OMAHA, Neb. — 66-year-old Ray Jolly was diagnosed with blood cancer, Myelodysplastic Syndrome, about a year ago. He's experienced six rounds of chemo and needs blood and platelet transfusions about twice a week.
His visits at Methodist Estabrook Cancer Center can take several hours. In that time, he's developed a bond with Abbey Lacy. They're both adventure seekers who like to chat about extreme sports.
Recently, Jolly was having a tough week.
"You think the blood is holding up, and then the cancer eats up the blood, the white cells, and then I had to come back," he said. "I was getting just bagged up the whole week."
Ray embodies his last name, Jolly, so Lacy noticed he wasn't his usual self.
"I was down that he was down because it's not typical for him to have kind of a bum attitude. It was like, 'what can I do?'" Lacy said. "I was just sitting at my desk and, lightbulb, I know exactly what I can do."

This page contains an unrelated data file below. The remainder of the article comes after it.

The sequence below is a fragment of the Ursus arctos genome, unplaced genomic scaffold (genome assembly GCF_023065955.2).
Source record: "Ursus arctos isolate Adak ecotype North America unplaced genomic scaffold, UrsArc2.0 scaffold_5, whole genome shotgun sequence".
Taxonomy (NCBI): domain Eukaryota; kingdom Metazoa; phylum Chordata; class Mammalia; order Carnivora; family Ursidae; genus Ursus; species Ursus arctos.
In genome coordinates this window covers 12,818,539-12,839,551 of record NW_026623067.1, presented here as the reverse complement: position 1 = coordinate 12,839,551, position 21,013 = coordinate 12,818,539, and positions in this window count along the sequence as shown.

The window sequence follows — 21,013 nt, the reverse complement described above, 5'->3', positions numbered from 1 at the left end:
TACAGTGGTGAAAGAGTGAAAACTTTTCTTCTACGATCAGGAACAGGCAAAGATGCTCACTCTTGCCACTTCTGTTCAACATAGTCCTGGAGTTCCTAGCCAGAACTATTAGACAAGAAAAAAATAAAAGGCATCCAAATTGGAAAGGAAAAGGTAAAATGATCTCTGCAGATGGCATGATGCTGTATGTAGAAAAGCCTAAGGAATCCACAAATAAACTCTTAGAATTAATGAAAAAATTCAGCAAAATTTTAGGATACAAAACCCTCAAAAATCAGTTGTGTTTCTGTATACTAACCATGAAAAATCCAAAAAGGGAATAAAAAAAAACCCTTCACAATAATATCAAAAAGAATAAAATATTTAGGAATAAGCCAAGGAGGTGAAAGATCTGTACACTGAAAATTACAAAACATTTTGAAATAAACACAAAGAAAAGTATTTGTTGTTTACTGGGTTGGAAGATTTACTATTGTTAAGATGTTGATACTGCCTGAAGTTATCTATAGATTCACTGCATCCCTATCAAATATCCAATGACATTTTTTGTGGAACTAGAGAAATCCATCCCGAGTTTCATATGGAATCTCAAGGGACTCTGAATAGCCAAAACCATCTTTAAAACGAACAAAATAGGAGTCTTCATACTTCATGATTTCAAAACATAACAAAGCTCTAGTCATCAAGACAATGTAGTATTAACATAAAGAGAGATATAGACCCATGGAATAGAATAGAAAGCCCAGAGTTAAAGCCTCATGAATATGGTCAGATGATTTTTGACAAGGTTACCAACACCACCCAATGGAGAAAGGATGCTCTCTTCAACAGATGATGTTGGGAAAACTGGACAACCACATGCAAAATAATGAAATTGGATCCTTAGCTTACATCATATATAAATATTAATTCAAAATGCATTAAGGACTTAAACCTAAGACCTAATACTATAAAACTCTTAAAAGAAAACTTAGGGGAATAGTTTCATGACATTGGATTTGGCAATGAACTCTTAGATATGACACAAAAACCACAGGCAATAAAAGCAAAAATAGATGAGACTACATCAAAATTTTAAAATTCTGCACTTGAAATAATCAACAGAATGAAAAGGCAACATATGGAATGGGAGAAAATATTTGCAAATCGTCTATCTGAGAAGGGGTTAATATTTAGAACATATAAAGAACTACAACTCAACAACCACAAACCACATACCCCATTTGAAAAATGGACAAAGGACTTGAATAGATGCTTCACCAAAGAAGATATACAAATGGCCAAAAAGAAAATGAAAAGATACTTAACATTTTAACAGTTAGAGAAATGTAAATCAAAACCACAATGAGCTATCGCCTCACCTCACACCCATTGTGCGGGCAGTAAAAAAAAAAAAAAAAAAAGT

She called up her friends at Lincoln Sport Parachute Club. Lacy had skydived more than twenty times. Jolly had never been. They set up a day for Jolly to jump.
"I was calm about everything. It was just great. I had no fear. It was just the best feeling in the world," Jolly said.
He has been telling everyone he can't wait to go again.
Lacy admits the job of a nurse can be tough.
"The good is really good, the bad is bad. You definitely take it home, for sure," Lacy said.
She says she tries to "stay positive, keep having fun."
Jolly says this kind of care has made a tremendous difference,
"It's just that hope and faith you hold onto, and then you've got people like Abbey that said, 'oh it's gonna be okay, don't worry," Jolly said.
Jolly said Lacy is now in his will.
This story was originally published by Jennifer Griswold on KMTV in Omaha, Nebraska.